Heschl’s gyrus was shown to be critical to level of consciousness and language based on the score-based grouping and only to language in anatomy-based grouping (figures 3A and 4A). This finding is concordant with prior work examining consciousness through the auditory pathways,26 correlating the volume of Heschl’s gyrus with the ability for auditory comprehension27 and language learning,28 with a particular emphasis on its role in distinguishing pitch.26 28 The association of Heschl’s gyrus with language comprehension is also reported in prior work in the LSM literature.29 The arcuate fasciculus’ association with language is anticipated since it connects the Broca and Wernicke areas in the left hemisphere.30 In the right hemisphere, the arcuate fasciculus is important for visuospatial processing,31 explaining its association to sensory function and vision (figures 3B,C and 4B,C). Lastly, the role of corticospinal tracts and internal capsule with motor and sensory functions (figures 3B and 4B) is well-established by studies examining structural integrity32 33 and LSM.34 35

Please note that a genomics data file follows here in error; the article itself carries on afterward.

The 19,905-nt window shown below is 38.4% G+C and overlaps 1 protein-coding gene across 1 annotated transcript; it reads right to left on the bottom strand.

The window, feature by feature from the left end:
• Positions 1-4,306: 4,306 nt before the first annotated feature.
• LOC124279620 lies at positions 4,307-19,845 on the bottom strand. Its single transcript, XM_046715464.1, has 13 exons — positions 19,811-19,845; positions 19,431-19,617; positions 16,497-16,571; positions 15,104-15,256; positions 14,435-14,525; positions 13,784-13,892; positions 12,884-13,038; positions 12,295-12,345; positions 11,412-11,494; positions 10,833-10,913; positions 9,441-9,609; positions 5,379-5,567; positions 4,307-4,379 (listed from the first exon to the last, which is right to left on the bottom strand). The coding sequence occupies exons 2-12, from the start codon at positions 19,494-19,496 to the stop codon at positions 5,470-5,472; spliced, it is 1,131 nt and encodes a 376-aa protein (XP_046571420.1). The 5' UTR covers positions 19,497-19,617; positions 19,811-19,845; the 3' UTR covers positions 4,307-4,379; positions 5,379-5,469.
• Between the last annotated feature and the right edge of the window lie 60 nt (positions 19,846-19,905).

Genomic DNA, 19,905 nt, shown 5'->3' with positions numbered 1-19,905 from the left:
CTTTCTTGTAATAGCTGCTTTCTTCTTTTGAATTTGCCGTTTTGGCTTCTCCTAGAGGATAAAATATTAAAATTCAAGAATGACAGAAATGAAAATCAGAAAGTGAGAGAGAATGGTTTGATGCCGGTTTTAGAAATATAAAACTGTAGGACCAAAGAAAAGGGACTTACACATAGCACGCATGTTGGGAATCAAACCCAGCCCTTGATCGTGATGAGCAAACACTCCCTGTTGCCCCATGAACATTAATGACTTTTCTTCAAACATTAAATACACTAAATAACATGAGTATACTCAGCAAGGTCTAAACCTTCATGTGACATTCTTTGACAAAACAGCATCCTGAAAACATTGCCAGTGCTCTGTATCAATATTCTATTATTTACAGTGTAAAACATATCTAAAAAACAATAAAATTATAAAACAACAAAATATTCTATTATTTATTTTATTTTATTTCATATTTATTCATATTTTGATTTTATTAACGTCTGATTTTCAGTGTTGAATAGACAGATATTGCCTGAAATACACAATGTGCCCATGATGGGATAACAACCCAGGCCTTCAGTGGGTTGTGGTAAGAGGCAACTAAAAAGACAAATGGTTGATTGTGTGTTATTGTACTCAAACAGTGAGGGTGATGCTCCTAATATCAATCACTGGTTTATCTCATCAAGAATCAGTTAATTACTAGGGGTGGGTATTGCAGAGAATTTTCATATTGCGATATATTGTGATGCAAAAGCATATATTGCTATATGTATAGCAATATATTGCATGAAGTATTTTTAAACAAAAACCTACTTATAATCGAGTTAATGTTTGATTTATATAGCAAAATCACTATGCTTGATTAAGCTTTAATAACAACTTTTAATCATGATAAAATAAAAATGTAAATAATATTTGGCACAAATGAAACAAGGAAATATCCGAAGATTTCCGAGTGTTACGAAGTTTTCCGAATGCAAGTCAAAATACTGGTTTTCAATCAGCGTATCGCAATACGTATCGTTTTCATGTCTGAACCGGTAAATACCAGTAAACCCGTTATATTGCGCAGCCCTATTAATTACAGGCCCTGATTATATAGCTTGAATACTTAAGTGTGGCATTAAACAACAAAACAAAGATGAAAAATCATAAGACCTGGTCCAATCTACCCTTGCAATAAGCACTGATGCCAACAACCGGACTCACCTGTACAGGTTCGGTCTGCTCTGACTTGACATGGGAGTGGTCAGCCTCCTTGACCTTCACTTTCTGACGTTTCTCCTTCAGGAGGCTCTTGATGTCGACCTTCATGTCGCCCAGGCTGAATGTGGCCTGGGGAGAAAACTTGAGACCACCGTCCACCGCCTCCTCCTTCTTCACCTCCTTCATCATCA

LSM analyses have been extensively used to analyse lesion-deficit relationships in cohorts with aphasia5–7 10 or hemispatial neglect8 9 using tedious assessments evaluated usually at least 6 months after stroke. It is interesting to note that all the regions indicated in the language LSMs (figures 3A and 4A) constitute a subset of the findings from studies that examine chronic stroke cohorts. More precisely, a significant aspect of structure–function relationships seems to be observable already early in the standard stroke care using clinical assessments like the NIHSS sub-scores that are readily available, resulting in a possibility of an improved clinical decision-support framework.